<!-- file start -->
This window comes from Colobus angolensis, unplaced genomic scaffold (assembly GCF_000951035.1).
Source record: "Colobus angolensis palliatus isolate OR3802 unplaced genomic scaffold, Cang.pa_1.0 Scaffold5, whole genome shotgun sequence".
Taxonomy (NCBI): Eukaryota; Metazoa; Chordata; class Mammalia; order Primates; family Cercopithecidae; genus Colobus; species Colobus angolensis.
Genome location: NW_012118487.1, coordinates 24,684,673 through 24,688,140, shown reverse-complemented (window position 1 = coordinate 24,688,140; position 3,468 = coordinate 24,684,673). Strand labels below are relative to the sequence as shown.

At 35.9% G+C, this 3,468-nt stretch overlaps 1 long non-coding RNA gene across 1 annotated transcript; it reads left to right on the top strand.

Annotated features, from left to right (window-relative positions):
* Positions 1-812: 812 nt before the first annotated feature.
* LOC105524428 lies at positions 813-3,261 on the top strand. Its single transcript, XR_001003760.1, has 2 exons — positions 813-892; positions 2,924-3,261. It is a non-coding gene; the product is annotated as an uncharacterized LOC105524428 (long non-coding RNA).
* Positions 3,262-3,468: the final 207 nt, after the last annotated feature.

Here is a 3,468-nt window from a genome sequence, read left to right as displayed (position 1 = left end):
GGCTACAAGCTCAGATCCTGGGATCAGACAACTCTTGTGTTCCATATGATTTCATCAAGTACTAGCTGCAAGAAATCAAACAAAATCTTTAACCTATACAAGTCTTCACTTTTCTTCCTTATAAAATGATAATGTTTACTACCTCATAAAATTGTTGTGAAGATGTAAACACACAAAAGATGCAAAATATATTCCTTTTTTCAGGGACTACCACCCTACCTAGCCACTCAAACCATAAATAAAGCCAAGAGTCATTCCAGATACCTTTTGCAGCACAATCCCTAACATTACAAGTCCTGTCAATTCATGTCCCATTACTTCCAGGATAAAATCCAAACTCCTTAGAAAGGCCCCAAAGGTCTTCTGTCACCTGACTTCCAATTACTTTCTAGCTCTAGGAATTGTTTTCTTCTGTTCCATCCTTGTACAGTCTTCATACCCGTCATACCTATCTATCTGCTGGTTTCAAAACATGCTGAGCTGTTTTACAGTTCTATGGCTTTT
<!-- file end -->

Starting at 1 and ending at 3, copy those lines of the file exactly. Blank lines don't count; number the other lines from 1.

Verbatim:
This window comes from Colobus angolensis, unplaced genomic scaffold (assembly GCF_000951035.1).
Source record: "Colobus angolensis palliatus isolate OR3802 unplaced genomic scaffold, Cang.pa_1.0 Scaffold5, whole genome shotgun sequence".
Taxonomy (NCBI): Eukaryota; Metazoa; Chordata; class Mammalia; order Primates; family Cercopithecidae; genus Colobus; species Colobus angolensis.